IoT, billed as the next industrial revolution, has the potential to transform the power sector significantly by optimizing operations, managing asset performance, and hiring customers to reduce energy costs.
FERMONT, CA:Electric utility is continuously exposed to regulatory constraints, policy changes, varying economic, technological, and customer preferences. Utilities need to encourage continuous power supply with effective load transfer and minimize downtime with timely maintenance to operate in this competitive market. Digitally powered technologies are being implemented by utilities worldwide to meet the needs of a rapidly evolving energy landscape. Transmission and distribution enterprises need to push boundaries, work together to innovate and invest strategically in solutions that support the journey towards a more digital, distributed grid— one that will provide new business value streams and expanded customer choices. Here is a brief discussion on how IoT is used to transform the electric utility companies from generating energy to transmission, distribution, and consumption.
The aim of generating electricity is to achieve efficiency, accessibility, sustainability, and fossil and emissions usage reductions. To achieve these goals, many organizations around the world are increasingly leveraging on IoT. In power generation, there are three main areas where IoT can have a great impact.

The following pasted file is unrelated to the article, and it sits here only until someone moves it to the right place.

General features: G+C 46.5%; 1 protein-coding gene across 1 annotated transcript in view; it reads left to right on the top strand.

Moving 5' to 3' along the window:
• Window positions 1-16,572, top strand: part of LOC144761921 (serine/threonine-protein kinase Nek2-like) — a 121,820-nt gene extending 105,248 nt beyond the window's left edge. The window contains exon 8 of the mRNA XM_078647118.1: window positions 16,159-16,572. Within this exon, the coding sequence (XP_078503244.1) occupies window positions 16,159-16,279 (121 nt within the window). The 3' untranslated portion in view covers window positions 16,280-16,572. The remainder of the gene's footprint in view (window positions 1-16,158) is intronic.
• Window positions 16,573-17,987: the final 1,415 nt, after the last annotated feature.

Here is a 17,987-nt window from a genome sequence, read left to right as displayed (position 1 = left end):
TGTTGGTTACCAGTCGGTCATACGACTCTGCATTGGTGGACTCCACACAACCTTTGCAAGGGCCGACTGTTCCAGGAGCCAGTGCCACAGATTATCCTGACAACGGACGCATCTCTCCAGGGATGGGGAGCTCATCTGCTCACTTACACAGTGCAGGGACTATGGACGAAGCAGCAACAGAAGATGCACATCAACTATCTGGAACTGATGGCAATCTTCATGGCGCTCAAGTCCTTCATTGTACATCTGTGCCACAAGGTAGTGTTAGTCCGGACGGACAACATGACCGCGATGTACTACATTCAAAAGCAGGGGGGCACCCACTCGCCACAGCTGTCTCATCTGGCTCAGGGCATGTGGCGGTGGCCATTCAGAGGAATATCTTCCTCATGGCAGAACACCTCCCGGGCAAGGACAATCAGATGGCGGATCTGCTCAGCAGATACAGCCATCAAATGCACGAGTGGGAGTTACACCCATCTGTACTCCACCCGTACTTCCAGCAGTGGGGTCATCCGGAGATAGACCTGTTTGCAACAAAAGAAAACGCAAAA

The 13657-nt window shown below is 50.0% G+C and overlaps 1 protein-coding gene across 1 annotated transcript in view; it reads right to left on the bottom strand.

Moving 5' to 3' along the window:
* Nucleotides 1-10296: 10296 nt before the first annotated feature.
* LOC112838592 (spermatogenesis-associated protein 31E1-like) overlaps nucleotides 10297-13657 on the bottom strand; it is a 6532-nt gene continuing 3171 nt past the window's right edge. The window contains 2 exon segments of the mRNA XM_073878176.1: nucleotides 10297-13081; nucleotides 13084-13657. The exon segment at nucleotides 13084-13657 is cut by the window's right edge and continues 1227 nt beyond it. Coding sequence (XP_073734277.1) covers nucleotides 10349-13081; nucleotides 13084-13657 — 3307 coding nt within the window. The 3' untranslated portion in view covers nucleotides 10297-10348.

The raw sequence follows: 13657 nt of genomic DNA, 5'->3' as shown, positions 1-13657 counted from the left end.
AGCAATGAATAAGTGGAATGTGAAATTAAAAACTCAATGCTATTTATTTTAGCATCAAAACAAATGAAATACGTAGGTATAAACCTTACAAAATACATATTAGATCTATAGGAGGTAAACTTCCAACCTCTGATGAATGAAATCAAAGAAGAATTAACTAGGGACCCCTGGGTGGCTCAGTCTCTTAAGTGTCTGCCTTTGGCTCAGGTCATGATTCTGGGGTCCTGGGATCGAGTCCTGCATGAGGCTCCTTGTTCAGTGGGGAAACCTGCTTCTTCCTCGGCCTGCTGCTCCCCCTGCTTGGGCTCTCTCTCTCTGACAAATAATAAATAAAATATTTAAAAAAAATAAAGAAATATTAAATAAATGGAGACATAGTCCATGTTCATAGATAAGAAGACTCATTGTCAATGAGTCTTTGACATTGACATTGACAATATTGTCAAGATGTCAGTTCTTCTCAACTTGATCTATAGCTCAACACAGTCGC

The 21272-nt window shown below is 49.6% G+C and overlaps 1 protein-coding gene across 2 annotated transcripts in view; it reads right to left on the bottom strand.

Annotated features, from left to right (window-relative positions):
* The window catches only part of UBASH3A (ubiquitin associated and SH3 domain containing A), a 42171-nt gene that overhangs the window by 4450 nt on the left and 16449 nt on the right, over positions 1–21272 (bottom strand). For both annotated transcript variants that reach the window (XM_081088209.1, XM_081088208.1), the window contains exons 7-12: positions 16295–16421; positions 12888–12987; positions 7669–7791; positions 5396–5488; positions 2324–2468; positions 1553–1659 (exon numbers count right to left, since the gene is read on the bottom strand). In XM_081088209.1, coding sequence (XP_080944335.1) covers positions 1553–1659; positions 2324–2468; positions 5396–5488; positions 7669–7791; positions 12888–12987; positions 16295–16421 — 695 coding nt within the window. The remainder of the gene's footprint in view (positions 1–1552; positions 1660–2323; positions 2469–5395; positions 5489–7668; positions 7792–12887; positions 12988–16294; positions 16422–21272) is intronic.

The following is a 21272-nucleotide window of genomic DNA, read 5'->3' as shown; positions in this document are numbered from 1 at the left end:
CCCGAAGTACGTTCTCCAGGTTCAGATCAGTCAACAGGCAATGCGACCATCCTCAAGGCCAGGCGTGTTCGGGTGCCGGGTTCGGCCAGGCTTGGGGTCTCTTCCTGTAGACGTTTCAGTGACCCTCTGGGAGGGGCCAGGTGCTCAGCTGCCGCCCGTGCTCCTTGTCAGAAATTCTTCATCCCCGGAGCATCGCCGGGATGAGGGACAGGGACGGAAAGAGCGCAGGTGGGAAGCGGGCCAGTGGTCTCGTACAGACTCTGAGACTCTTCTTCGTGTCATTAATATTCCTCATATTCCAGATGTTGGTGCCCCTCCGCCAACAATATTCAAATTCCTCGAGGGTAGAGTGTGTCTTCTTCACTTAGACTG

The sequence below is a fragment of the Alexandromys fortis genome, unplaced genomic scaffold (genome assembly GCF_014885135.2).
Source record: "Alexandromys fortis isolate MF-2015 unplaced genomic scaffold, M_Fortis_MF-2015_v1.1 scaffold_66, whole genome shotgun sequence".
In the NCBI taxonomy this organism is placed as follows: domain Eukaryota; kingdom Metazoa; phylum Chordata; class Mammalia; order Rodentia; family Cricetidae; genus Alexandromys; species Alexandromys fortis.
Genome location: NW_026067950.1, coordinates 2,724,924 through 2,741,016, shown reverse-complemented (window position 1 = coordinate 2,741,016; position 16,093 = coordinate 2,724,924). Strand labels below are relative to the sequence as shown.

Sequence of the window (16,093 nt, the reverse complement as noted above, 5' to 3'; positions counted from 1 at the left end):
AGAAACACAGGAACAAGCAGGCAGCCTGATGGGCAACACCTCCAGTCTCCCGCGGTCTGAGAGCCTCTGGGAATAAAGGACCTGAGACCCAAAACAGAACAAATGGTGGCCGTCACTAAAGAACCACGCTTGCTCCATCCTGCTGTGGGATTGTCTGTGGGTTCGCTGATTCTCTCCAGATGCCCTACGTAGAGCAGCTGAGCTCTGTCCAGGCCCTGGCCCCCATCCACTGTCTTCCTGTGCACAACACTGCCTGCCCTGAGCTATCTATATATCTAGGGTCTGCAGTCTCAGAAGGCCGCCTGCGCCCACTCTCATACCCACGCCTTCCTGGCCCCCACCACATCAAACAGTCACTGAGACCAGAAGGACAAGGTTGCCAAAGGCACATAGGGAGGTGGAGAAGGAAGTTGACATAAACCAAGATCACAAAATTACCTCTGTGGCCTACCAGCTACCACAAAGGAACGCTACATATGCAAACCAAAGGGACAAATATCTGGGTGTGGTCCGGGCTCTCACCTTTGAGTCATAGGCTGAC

Remote Asset Management
This is possibly one of the industry's most common applications of IoT. To determine the state of assets from turbines to transmission lines, connected sensors are used to measure wear, tear, vibration, temperature, and other parameters. Trends in data obtained from sensors could be used to predict key infrastructure and schedule maintenance "time to failure" to minimize downtime due to unplanned maintenance, and to help avoid the economic consequences of such downtime. Adopting IoT in energy generations may also help identify safety issues such as gas leakage before harming staff and facilities, generally assisting stations in achieving new levels of safety.
IoT has the potential to provide real-time information on the entire generation station's overall state, and this significantly enhances plant automation. Real-time data is used to fine-tune plant operations, improve the conversion of energy from fuels, and reduce maintenance costs.
Business Models and Decentralization
IoT quickly leads to the decentralization of resources. It is at the center of several new business models that pave the way for the marketing of renewable energy solutions of small and medium scale. From off-grid solar solutions like pay as you use, to large-scale, privately-owned stations, IoT provides utilities with the information needed to create flexible tariffs (e.g., higher tariffs during peak periods) to offer more options for consumers.
Asset Management and Maintenance